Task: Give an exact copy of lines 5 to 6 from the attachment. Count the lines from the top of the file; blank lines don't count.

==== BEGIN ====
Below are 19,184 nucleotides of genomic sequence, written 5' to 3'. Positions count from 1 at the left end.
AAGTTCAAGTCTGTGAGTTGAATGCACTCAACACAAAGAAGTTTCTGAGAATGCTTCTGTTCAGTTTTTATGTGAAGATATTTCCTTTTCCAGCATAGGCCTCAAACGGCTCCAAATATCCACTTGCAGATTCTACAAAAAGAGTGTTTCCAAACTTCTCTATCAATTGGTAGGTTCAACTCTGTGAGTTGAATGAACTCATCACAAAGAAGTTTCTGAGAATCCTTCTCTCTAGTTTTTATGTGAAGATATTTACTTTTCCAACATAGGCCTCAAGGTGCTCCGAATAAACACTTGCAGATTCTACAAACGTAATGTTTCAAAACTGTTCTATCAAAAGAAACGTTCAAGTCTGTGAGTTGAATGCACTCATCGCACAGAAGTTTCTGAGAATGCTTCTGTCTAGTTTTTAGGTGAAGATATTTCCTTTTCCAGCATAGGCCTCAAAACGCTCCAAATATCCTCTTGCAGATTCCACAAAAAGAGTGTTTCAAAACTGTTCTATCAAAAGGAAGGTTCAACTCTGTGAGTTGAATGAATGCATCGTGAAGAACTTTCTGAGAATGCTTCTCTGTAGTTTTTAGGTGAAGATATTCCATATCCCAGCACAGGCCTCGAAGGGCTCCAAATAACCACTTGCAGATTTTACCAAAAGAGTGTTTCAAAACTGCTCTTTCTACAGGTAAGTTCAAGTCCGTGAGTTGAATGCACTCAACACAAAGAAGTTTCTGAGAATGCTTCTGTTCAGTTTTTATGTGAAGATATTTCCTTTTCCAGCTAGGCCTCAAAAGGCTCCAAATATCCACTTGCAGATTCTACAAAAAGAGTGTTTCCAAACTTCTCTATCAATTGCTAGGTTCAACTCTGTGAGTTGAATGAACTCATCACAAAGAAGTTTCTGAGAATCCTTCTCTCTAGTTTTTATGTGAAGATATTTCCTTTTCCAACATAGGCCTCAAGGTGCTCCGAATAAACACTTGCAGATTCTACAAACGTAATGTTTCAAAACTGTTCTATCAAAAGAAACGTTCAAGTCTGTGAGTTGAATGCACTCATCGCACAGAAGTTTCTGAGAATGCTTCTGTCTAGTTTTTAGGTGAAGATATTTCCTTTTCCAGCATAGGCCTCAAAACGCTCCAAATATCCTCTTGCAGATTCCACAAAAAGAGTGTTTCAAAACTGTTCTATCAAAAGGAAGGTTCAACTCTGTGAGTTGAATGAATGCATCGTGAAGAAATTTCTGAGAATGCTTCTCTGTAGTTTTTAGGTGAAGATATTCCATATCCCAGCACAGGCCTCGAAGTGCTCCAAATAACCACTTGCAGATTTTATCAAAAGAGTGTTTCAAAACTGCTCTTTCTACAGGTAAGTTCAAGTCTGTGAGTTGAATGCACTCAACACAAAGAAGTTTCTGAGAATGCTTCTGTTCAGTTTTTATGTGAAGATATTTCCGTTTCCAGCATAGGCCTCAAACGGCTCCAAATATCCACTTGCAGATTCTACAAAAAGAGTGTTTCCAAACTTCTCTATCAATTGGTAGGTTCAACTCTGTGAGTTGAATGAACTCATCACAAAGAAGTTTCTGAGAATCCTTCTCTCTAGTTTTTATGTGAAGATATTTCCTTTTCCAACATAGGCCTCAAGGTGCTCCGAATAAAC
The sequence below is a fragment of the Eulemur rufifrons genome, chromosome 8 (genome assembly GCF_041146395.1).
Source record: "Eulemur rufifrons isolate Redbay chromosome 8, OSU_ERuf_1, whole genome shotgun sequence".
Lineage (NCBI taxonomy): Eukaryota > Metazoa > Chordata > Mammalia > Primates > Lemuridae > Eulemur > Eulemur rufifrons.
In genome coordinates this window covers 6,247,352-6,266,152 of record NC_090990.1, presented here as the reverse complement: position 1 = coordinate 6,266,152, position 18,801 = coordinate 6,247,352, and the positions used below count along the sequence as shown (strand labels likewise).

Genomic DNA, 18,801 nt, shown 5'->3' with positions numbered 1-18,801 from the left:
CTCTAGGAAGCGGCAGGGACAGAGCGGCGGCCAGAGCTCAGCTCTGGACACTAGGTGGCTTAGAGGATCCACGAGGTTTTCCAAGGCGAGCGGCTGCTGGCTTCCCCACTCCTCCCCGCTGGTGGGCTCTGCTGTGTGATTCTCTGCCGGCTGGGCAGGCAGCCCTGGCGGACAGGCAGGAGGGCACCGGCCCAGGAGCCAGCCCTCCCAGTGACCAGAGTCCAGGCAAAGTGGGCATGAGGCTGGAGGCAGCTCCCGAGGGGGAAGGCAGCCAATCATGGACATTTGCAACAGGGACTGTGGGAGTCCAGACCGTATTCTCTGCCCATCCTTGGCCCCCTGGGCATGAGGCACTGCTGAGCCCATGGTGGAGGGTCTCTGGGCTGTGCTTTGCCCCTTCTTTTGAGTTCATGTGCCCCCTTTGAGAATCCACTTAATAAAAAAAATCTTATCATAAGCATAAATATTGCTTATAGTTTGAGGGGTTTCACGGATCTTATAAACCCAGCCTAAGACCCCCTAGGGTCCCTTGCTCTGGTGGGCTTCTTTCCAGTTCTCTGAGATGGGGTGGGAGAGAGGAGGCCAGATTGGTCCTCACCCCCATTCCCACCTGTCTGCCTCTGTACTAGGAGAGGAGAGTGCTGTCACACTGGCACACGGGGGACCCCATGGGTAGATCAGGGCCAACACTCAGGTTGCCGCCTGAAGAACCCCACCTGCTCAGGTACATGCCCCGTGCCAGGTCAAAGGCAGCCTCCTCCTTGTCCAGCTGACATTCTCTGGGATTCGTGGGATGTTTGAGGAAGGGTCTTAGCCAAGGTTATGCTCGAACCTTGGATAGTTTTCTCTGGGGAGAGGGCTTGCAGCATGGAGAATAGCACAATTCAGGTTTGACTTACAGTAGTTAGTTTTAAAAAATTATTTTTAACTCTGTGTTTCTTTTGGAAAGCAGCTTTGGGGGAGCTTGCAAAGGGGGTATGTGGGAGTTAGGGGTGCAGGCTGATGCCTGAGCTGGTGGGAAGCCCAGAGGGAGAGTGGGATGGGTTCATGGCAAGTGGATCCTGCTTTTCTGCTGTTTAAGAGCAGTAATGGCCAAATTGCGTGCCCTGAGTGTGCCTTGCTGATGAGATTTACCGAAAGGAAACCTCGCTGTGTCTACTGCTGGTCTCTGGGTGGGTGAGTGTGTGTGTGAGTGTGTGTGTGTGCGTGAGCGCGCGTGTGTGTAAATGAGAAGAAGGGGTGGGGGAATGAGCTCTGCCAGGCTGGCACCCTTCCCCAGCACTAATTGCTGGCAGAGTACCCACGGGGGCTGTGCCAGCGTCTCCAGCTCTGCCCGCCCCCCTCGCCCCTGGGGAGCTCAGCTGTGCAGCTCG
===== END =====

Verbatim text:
Lineage (NCBI taxonomy): Eukaryota > Metazoa > Chordata > Mammalia > Primates > Lemuridae > Eulemur > Eulemur rufifrons.
In genome coordinates this window covers 6,247,352-6,266,152 of record NC_090990.1, presented here as the reverse complement: position 1 = coordinate 6,266,152, position 18,801 = coordinate 6,247,352, and the positions used below count along the sequence as shown (strand labels likewise).